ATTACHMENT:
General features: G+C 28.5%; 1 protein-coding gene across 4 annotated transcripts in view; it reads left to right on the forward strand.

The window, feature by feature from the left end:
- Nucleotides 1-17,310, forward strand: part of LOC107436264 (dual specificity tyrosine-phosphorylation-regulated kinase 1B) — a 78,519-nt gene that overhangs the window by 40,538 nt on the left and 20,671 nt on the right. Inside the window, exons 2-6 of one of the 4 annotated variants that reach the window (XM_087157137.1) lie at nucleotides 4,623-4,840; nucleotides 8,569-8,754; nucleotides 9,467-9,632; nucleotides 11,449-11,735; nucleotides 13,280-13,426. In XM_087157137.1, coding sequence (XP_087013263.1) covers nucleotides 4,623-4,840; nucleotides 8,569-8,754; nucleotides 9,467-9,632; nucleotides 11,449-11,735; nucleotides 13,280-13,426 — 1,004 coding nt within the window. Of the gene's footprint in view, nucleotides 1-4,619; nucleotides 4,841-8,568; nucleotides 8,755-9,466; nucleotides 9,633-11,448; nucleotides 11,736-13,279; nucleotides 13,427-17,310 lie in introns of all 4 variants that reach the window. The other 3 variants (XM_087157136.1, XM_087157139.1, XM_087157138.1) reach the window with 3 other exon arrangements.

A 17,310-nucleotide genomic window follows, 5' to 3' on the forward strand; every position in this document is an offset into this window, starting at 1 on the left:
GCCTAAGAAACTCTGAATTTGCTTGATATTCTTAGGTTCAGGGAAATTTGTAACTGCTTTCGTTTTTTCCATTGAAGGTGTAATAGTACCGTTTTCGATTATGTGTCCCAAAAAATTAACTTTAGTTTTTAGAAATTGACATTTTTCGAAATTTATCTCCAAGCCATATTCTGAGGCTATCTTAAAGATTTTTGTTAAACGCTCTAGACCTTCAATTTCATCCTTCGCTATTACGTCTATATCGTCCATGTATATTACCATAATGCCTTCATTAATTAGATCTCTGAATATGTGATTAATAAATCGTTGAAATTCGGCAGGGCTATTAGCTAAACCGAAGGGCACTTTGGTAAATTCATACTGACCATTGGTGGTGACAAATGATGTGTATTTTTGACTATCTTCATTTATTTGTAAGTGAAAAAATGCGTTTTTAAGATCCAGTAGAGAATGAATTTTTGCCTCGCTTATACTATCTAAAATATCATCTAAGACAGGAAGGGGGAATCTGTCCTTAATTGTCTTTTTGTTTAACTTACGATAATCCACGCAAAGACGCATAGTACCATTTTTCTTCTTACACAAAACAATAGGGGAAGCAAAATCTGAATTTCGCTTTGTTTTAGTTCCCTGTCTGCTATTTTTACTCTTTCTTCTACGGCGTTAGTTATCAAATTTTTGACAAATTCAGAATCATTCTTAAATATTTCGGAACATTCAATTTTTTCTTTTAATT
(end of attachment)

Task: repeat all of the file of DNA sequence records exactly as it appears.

General features: G+C 28.5%; 1 protein-coding gene across 4 annotated transcripts in view; it reads left to right on the forward strand.

The window, feature by feature from the left end:
- Nucleotides 1-17,310, forward strand: part of LOC107436264 (dual specificity tyrosine-phosphorylation-regulated kinase 1B) — a 78,519-nt gene that overhangs the window by 40,538 nt on the left and 20,671 nt on the right. Inside the window, exons 2-6 of one of the 4 annotated variants that reach the window (XM_087157137.1) lie at nucleotides 4,623-4,840; nucleotides 8,569-8,754; nucleotides 9,467-9,632; nucleotides 11,449-11,735; nucleotides 13,280-13,426. In XM_087157137.1, coding sequence (XP_087013263.1) covers nucleotides 4,623-4,840; nucleotides 8,569-8,754; nucleotides 9,467-9,632; nucleotides 11,449-11,735; nucleotides 13,280-13,426 — 1,004 coding nt within the window. Of the gene's footprint in view, nucleotides 1-4,619; nucleotides 4,841-8,568; nucleotides 8,755-9,466; nucleotides 9,633-11,448; nucleotides 11,736-13,279; nucleotides 13,427-17,310 lie in introns of all 4 variants that reach the window. The other 3 variants (XM_087157136.1, XM_087157139.1, XM_087157138.1) reach the window with 3 other exon arrangements.

A 17,310-nucleotide genomic window follows, 5' to 3' on the forward strand; every position in this document is an offset into this window, starting at 1 on the left:
GCCTAAGAAACTCTGAATTTGCTTGATATTCTTAGGTTCAGGGAAATTTGTAACTGCTTTCGTTTTTTCCATTGAAGGTGTAATAGTACCGTTTTCGATTATGTGTCCCAAAAAATTAACTTTAGTTTTTAGAAATTGACATTTTTCGAAATTTATCTCCAAGCCATATTCTGAGGCTATCTTAAAGATTTTTGTTAAACGCTCTAGACCTTCAATTTCATCCTTCGCTATTACGTCTATATCGTCCATGTATATTACCATAATGCCTTCATTAATTAGATCTCTGAATATGTGATTAATAAATCGTTGAAATTCGGCAGGGCTATTAGCTAAACCGAAGGGCACTTTGGTAAATTCATACTGACCATTGGTGGTGACAAATGATGTGTATTTTTGACTATCTTCATTTATTTGTAAGTGAAAAAATGCGTTTTTAAGATCCAGTAGAGAATGAATTTTTGCCTCGCTTATACTATCTAAAATATCATCTAAGACAGGAAGGGGGAATCTGTCCTTAATTGTCTTTTTGTTTAACTTACGATAATCCACGCAAAGACGCATAGTACCATTTTTCTTCTTACACAAAACAATAGGGGAAGCAAAATCTGAATTTCGCTTTGTTTTAGTTCCCTGTCTGCTATTTTTACTCTTTCTTCTACGGCGTTAGTTATCAAATTTTTGACAAATTCAGAATCATTCTTAAATATTTCGGAACATTCAATTTTTTCTTTTAATT